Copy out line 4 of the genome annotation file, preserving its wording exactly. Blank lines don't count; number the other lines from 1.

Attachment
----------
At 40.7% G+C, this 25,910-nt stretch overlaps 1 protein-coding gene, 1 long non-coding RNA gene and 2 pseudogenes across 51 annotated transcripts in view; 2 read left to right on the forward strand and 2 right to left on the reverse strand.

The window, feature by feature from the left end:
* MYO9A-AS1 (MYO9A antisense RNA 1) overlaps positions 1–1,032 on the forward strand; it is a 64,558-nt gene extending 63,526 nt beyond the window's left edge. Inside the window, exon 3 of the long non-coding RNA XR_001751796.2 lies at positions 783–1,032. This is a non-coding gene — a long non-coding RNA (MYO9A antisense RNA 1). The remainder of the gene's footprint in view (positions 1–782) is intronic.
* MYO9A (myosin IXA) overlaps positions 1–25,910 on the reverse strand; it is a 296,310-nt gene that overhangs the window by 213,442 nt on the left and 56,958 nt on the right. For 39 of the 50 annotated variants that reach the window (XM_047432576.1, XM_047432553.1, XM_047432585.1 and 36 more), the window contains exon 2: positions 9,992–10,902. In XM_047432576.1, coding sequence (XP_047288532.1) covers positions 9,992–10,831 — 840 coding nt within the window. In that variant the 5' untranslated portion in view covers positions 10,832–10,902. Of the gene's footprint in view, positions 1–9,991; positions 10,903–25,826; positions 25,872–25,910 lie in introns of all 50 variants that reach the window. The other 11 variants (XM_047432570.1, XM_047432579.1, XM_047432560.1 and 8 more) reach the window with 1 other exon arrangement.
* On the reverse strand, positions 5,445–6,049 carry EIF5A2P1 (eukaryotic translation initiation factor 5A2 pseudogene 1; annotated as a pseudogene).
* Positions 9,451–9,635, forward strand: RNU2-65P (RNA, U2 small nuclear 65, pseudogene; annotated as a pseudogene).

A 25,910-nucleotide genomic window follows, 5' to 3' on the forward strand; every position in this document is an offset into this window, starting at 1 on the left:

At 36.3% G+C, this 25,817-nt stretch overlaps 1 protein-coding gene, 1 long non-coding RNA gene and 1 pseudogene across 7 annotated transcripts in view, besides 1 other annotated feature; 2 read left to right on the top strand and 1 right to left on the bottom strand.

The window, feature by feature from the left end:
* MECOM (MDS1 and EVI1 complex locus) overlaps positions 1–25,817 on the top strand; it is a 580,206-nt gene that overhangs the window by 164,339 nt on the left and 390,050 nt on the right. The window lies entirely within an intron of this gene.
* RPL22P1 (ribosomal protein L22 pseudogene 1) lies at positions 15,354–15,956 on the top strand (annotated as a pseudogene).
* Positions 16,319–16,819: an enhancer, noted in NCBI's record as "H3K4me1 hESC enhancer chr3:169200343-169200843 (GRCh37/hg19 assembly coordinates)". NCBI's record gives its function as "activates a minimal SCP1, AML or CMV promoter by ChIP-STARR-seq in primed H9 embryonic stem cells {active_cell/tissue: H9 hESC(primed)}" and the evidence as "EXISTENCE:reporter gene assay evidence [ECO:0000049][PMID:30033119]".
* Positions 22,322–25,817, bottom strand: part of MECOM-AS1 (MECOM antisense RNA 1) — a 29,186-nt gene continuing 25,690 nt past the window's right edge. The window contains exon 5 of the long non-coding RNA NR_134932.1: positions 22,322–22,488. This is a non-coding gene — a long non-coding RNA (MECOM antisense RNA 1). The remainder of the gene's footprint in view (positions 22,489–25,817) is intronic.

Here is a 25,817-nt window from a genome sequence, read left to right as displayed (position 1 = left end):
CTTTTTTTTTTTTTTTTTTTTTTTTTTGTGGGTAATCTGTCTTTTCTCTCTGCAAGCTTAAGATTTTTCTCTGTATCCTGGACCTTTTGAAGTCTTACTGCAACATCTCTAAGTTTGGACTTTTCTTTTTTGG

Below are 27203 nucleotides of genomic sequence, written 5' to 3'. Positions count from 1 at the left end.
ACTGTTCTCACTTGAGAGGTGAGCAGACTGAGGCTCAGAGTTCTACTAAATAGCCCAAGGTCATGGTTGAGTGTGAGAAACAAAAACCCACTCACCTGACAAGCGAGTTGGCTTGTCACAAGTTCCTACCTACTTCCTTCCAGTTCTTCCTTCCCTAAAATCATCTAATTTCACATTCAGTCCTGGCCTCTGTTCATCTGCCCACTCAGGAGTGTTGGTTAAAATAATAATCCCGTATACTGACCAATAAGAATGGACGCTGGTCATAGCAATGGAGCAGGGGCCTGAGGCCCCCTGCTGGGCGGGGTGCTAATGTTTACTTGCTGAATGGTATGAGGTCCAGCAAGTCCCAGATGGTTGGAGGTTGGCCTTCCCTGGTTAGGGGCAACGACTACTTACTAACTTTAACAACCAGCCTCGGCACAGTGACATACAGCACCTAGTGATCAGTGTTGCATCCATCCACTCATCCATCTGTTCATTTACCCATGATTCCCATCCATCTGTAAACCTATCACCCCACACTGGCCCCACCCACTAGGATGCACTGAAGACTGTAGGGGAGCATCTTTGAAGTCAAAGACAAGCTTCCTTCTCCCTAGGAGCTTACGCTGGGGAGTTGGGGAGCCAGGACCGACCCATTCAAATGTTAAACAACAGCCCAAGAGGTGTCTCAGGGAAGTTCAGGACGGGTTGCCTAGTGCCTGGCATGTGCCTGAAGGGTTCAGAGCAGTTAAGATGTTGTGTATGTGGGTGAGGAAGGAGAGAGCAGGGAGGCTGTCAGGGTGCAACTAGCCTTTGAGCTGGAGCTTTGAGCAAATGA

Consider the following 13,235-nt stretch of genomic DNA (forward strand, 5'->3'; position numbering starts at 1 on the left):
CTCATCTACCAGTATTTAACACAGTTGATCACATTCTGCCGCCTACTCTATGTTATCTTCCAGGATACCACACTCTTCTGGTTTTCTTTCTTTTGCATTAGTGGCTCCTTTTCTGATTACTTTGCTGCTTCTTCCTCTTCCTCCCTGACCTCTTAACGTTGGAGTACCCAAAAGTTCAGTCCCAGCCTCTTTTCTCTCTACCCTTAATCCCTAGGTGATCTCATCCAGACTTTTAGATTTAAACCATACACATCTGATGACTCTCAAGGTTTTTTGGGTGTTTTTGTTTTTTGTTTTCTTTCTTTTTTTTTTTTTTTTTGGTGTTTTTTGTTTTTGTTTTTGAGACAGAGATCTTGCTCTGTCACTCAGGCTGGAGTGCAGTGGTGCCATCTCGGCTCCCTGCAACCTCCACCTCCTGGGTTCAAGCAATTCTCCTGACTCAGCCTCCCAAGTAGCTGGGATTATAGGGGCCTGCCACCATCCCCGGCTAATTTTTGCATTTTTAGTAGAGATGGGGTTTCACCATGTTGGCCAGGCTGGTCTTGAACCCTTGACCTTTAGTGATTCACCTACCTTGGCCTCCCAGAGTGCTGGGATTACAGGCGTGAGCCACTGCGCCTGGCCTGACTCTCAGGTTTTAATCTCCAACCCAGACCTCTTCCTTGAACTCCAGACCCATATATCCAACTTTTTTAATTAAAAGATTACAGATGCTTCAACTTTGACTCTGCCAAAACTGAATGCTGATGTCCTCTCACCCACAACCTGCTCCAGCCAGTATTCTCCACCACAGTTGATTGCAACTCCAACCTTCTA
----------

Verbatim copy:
* MYO9A (myosin IXA) overlaps positions 1–25,910 on the reverse strand; it is a 296,310-nt gene that overhangs the window by 213,442 nt on the left and 56,958 nt on the right. For 39 of the 50 annotated variants that reach the window (XM_047432576.1, XM_047432553.1, XM_047432585.1 and 36 more), the window contains exon 2: positions 9,992–10,902. In XM_047432576.1, coding sequence (XP_047288532.1) covers positions 9,992–10,831 — 840 coding nt within the window. In that variant the 5' untranslated portion in view covers positions 10,832–10,902. Of the gene's footprint in view, positions 1–9,991; positions 10,903–25,826; positions 25,872–25,910 lie in introns of all 50 variants that reach the window. The other 11 variants (XM_047432570.1, XM_047432579.1, XM_047432560.1 and 8 more) reach the window with 1 other exon arrangement.